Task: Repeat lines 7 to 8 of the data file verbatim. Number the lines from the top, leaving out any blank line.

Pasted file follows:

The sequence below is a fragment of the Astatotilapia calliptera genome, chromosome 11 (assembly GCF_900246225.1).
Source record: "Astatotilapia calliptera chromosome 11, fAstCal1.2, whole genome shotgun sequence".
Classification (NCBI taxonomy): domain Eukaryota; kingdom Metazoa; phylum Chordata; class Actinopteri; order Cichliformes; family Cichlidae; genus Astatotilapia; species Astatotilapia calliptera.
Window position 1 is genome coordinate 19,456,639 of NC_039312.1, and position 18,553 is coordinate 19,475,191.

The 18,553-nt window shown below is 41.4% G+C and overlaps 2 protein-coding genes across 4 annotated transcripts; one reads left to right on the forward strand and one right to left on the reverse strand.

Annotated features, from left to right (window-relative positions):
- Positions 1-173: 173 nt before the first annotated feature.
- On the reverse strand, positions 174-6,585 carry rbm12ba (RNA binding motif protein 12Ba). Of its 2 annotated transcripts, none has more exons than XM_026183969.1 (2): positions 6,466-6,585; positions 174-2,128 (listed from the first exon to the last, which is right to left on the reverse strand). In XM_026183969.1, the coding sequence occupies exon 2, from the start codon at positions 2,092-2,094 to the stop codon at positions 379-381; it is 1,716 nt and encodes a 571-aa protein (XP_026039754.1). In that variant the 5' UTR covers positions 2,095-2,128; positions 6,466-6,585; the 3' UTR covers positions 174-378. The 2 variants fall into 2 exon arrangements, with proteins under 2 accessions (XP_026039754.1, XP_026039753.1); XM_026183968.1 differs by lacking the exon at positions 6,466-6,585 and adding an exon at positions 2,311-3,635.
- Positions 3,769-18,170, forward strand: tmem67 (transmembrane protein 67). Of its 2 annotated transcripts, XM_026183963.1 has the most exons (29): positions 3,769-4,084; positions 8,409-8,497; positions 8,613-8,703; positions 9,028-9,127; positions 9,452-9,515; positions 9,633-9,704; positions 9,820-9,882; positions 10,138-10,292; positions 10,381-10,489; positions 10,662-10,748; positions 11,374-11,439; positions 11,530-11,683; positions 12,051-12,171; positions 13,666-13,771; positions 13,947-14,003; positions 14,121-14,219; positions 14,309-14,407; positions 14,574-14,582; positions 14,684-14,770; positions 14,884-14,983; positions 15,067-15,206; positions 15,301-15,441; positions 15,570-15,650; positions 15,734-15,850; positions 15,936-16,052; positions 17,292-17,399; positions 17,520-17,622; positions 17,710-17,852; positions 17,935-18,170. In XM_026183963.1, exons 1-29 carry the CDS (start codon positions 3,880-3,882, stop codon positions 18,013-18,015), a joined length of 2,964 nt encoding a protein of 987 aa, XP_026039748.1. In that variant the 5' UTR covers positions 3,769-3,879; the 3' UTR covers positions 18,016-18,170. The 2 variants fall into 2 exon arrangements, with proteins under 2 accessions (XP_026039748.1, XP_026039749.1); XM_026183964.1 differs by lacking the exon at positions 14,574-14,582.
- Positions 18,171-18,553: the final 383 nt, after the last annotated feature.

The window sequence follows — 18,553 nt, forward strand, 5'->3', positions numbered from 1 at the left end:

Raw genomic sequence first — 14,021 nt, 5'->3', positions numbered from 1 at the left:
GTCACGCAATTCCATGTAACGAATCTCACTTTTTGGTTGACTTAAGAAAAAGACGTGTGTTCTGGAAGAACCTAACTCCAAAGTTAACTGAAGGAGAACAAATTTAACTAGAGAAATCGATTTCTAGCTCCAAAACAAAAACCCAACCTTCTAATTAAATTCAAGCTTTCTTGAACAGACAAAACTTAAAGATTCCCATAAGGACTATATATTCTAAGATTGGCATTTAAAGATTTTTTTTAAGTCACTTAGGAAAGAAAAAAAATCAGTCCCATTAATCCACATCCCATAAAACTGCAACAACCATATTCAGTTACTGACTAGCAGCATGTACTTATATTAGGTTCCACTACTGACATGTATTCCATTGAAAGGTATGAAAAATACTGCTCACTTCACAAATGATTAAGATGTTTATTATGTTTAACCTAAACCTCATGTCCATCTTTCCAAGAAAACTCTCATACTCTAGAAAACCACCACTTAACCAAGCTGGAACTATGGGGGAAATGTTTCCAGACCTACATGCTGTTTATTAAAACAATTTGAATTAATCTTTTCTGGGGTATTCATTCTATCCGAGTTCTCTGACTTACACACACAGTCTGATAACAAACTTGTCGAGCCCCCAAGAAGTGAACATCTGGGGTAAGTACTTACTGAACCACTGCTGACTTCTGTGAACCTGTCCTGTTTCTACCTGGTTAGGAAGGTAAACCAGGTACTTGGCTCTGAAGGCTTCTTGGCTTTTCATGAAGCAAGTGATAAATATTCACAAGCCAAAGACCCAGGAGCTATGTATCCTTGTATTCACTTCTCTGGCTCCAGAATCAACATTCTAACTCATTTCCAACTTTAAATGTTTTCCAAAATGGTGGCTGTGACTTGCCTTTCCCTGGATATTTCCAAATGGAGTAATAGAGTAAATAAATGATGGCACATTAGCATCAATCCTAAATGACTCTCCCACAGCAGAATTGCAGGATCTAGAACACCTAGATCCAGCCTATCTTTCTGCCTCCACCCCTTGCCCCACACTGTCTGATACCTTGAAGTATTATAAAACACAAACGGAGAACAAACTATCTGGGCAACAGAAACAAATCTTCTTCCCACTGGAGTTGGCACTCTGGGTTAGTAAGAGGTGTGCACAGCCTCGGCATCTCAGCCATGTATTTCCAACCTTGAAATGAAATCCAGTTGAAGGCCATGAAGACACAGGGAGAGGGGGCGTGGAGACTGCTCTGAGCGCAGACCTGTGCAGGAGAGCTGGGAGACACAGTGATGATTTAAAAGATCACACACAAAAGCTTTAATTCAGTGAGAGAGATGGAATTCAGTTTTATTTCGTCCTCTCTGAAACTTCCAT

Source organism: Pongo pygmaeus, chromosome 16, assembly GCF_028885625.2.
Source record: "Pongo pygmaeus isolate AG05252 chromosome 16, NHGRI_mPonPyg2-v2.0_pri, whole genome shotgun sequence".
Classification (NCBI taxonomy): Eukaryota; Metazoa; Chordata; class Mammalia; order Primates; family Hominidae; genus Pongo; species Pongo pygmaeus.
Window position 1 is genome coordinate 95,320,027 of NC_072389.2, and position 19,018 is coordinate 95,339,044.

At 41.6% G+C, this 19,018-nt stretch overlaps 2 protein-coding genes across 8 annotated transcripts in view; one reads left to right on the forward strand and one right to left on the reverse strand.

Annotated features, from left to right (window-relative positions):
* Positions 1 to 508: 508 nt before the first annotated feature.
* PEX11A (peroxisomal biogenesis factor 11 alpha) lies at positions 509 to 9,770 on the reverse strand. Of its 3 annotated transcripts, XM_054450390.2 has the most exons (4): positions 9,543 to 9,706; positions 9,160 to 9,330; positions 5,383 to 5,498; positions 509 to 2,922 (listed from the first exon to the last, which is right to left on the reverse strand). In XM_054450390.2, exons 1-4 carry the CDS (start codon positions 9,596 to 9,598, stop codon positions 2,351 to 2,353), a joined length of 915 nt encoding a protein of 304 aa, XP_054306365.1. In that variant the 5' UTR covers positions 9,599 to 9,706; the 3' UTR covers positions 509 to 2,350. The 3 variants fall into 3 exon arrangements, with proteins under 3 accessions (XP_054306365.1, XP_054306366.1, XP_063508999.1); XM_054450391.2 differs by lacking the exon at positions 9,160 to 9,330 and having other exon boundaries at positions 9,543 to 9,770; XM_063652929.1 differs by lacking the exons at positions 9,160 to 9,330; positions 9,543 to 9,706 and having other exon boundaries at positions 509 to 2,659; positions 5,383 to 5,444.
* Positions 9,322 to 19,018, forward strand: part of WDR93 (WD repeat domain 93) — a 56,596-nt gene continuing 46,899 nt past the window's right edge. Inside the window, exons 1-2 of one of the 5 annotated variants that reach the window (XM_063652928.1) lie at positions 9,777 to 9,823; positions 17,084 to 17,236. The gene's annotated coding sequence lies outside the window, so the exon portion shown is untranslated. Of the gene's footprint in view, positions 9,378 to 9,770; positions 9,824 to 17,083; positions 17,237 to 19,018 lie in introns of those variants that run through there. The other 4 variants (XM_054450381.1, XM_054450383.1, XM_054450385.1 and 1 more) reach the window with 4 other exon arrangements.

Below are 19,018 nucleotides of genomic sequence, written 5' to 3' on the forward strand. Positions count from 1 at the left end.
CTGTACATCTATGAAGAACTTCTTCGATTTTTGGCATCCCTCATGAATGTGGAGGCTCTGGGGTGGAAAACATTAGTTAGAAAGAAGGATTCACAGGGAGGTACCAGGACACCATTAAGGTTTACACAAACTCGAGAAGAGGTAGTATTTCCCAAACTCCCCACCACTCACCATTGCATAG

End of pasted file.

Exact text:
- Positions 1-173: 173 nt before the first annotated feature.
- On the reverse strand, positions 174-6,585 carry rbm12ba (RNA binding motif protein 12Ba). Of its 2 annotated transcripts, none has more exons than XM_026183969.1 (2): positions 6,466-6,585; positions 174-2,128 (listed from the first exon to the last, which is right to left on the reverse strand). In XM_026183969.1, the coding sequence occupies exon 2, from the start codon at positions 2,092-2,094 to the stop codon at positions 379-381; it is 1,716 nt and encodes a 571-aa protein (XP_026039754.1). In that variant the 5' UTR covers positions 2,095-2,128; positions 6,466-6,585; the 3' UTR covers positions 174-378. The 2 variants fall into 2 exon arrangements, with proteins under 2 accessions (XP_026039754.1, XP_026039753.1); XM_026183968.1 differs by lacking the exon at positions 6,466-6,585 and adding an exon at positions 2,311-3,635.